Six weeks before Michael found himself heir, Alexandra had been delivered of her third child, Marie, and after that it was noticed that Nicholas ‘set off on a long solitary walk’, although when he came back he seemed as ‘outwardly unruffled as ever.’16 Obsessed with her need to produce a male heir, Alexandra quickly became pregnant again in the autumn of 1900, though it seemed that it might be too late, for Nicholas had fallen gravely ill on holiday in the Crimea and there were fears that he might die. He had intestinal typhus, a disease which in those days often proved fatal. In that event, Michael would automatically succeed his brother as Emperor.
Alexandra refused to accept that, insisting to gathering ministers that even if Nicholas died, the posthumously-born child, if a boy, should be declared Tsar and that in the meantime she should rule Russia as Regent on behalf of her womb. The ailing Nicholas ‘sided with his wife’. Court minister Baron Fredericks reported that Nicholas thought Michael ‘will get everything into a mess — he is so easily imposed upon.’17 Witte strongly disagreed. At an impromptu conference of ministers in a Yalta hotel he ‘succeeded in winning over to my side all the members of the improvised conference. It was decided that in the event of the Emperor’s death we should immediately take an oath of allegiance to Michael Aleksandrovich.’18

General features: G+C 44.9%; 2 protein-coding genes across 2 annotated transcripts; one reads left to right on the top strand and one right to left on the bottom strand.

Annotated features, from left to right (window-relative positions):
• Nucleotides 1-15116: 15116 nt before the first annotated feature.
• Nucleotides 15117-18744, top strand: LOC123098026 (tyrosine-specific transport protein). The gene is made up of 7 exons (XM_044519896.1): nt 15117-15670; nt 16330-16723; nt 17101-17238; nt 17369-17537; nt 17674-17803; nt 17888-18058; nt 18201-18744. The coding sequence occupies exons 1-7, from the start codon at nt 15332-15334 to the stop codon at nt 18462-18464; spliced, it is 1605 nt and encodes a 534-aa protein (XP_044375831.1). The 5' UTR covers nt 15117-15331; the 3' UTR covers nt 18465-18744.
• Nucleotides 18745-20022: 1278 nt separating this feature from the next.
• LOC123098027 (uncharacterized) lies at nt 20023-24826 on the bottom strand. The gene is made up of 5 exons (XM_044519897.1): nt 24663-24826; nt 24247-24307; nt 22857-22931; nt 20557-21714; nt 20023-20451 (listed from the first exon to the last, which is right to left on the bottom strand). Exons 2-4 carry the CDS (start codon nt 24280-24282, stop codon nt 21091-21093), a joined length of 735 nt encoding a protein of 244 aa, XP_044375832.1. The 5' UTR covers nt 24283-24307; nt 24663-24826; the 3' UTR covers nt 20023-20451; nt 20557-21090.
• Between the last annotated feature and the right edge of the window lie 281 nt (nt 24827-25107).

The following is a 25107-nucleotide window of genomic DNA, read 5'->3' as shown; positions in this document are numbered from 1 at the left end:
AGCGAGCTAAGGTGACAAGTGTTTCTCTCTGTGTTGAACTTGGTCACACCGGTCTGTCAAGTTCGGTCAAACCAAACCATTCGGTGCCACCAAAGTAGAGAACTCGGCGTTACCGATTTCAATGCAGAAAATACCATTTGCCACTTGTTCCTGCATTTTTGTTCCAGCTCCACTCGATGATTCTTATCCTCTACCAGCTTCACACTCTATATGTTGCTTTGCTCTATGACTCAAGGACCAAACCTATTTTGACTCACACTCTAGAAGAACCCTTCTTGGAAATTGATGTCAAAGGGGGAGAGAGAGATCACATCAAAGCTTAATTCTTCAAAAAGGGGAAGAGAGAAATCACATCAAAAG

Witte, dismissed as prime minister in 1906, dated his becoming ‘the object of Alexandra’s particular enmity’ from his stand at Yalta, which she interpreted as ‘an underhand intrigue on my part against her.’19 As it happened, it was all for nothing anyway: the Tsar recovered and when Alexandra did give birth to her fourth child, it was another girl, Anastasia. It would not be for another four years — in August 1904 — that Alexandra finally and triumphantly produced the long-awaited son and heir, named Alexis. Tragically, he would be found to be suffering from the ‘bleeding disease’ haemophilia, with any bump or bruise a threat to his life.